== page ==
Another thing you need to keep in mind is your mana. You start with three but can increase this number throughout gameplay. Cards, of course, cost mana to play. This relates to one of my favorite mechanics in the game, though, which is the card rack. If you have cards in your hand that you don’t want to play that turn but want to hold onto (cards in your hand are shuffled into your discard pile at the end of every turn), you can store them on your card rack for later. But there’s a downside: you have to pay their mana cost to do so. However, when you’re ready to play them from the rack, they’re free. (Is it technically free if you’ve already paid for it?) Anyway, it’s pretty amazing and can lead to some epic multi-card turns and clutch saves down the line if you plan correctly.
So what happens when the battle ends? If you’re victorious (meaning you’ve left the fight with every enemy defeated and at least one of your heroes alive), you’ll be returned to the map to choose your next step forward. Aside from battles, there are merchants to visit, random encounters to discover, campfires to rest at, and treasure to be found. All of this battling and exploring always culminates with a boss fight at the end of the road. From there, if successful, you’ll be transported to a new map with new environments and stronger enemies—but if you’ve strategized correctly, you should be stronger by then too.
There are a total of three worlds, which grow progressively harder and introduce new and exciting mechanics. There’s so much I still haven’t touched on. There’s truly too much to explain it all here! And that’s what I love about the game. The developer, Yong, has managed to craft a play experience that is easy to grasp but difficult to master. Not only that, but he’s created a game where each playthrough is unique, from the cards you play to the paths you take to the enemies you face to the areas you visit. There are powerful relics that can be complete game changers but force you to adapt your strategy to truly take advantage of their potential, meaning you have to always be ready to adapt in order to make the most of the nearly endless options that you can be faced with during a playthrough. There are hinderance cards that can clutter up your hand or be used strategically to access stronger cards. There’s the ability to level up cards to make them more powerful. The game has seemingly unlimited options and massive replayability. Sigil rewards many different strategies and synergies, so you can always try new things if you’re ready to branch out to new methods and attempt new challenges.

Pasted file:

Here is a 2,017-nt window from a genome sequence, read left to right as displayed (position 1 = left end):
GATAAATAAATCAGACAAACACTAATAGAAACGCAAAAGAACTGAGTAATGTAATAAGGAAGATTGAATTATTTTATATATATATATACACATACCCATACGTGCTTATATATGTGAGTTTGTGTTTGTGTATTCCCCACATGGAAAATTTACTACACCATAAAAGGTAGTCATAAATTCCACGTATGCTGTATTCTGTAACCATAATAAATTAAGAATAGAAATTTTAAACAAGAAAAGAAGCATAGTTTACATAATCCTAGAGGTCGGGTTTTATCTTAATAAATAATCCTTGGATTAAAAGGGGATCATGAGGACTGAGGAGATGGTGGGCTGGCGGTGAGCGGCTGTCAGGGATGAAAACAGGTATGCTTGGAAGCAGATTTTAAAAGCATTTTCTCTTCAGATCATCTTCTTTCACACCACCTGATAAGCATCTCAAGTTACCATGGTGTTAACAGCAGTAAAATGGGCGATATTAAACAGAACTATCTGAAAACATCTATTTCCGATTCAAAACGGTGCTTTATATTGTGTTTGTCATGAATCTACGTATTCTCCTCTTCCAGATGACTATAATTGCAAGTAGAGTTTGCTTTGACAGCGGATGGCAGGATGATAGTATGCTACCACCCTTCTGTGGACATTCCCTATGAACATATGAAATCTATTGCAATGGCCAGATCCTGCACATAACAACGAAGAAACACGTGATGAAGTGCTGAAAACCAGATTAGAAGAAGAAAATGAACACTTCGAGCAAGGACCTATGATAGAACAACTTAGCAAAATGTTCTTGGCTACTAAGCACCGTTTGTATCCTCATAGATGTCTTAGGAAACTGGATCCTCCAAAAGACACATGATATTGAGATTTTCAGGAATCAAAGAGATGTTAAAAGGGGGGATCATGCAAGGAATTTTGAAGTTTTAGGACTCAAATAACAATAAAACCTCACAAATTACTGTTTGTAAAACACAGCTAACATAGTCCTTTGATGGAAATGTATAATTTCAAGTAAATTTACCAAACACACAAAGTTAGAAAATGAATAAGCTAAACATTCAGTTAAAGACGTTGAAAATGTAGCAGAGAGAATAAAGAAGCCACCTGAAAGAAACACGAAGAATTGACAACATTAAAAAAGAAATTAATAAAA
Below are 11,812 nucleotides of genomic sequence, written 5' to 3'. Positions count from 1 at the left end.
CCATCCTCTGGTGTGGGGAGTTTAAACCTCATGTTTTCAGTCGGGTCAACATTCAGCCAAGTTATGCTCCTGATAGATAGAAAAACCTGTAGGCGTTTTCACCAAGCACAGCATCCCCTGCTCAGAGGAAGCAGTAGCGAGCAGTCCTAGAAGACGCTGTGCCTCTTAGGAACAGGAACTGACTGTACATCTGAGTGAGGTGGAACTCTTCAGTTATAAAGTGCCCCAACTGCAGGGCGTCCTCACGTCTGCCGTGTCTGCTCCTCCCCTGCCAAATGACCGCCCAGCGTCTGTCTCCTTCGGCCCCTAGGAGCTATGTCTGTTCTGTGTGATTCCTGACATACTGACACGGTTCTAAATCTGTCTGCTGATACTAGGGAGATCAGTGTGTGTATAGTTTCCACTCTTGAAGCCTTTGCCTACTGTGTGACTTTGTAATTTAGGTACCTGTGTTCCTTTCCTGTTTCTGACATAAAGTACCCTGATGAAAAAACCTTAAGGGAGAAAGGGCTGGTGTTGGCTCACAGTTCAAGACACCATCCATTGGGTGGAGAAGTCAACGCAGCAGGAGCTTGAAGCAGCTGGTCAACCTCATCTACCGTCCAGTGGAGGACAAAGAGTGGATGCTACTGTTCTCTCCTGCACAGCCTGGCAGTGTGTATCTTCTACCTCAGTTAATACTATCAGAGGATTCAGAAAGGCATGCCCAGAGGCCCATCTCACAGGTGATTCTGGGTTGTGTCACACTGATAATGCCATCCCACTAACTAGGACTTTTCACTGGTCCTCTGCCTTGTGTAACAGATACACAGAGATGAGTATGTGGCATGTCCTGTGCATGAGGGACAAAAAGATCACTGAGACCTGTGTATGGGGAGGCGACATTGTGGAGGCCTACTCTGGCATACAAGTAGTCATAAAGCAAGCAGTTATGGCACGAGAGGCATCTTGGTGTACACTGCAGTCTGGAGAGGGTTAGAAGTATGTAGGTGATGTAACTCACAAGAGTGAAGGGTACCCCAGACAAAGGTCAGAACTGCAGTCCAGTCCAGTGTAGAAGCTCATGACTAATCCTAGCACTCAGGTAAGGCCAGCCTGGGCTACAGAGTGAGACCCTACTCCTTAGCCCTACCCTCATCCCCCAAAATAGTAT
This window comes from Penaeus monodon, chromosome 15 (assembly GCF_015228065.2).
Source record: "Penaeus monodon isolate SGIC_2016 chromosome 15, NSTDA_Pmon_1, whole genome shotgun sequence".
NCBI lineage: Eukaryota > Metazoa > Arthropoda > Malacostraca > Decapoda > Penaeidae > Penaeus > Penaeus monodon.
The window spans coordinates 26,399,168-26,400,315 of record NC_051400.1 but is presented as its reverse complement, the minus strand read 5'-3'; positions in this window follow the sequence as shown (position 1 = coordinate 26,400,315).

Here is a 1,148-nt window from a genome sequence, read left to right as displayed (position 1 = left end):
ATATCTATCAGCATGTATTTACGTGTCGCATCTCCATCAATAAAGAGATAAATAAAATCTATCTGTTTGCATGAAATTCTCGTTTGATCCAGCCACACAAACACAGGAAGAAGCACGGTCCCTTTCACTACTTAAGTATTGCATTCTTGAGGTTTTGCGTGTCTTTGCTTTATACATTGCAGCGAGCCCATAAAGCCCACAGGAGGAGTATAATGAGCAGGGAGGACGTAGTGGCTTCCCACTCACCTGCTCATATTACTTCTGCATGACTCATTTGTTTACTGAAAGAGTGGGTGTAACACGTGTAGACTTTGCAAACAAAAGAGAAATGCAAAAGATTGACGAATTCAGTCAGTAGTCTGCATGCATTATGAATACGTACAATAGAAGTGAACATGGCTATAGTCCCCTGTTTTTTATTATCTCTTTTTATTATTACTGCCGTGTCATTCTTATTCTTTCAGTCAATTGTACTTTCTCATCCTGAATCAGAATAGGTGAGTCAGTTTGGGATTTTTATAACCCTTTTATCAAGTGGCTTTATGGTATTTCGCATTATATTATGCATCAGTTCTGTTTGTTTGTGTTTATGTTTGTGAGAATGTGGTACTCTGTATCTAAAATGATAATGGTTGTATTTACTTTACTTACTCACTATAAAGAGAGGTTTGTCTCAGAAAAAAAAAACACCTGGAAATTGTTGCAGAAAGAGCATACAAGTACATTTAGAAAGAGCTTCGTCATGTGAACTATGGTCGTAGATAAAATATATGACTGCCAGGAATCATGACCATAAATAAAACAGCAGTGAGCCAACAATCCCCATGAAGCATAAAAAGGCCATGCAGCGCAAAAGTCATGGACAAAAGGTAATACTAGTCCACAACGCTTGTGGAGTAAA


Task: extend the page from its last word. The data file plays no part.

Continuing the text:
I can’t wait for the full version to come out so I can play every faction, collect every card, and conquer every world. There is a free demo available on Steam right now, and the game’s full release is slated for later this year. I’ve already wishlisted it and will be grabbing it on day one, but I don’t expect to see all the content or master all the enemies for some time yet, because there is truly so much neat stuff to experience. Check out the demo today to get an idea of your early game strategy now, and join the Discord server to keep up with updates, meet other Sigil players, and get insider info first before the game’s release this fall. If you like Inscryption, Fire Emblem, Slay the Spire, or games like them, you won’t want to miss it.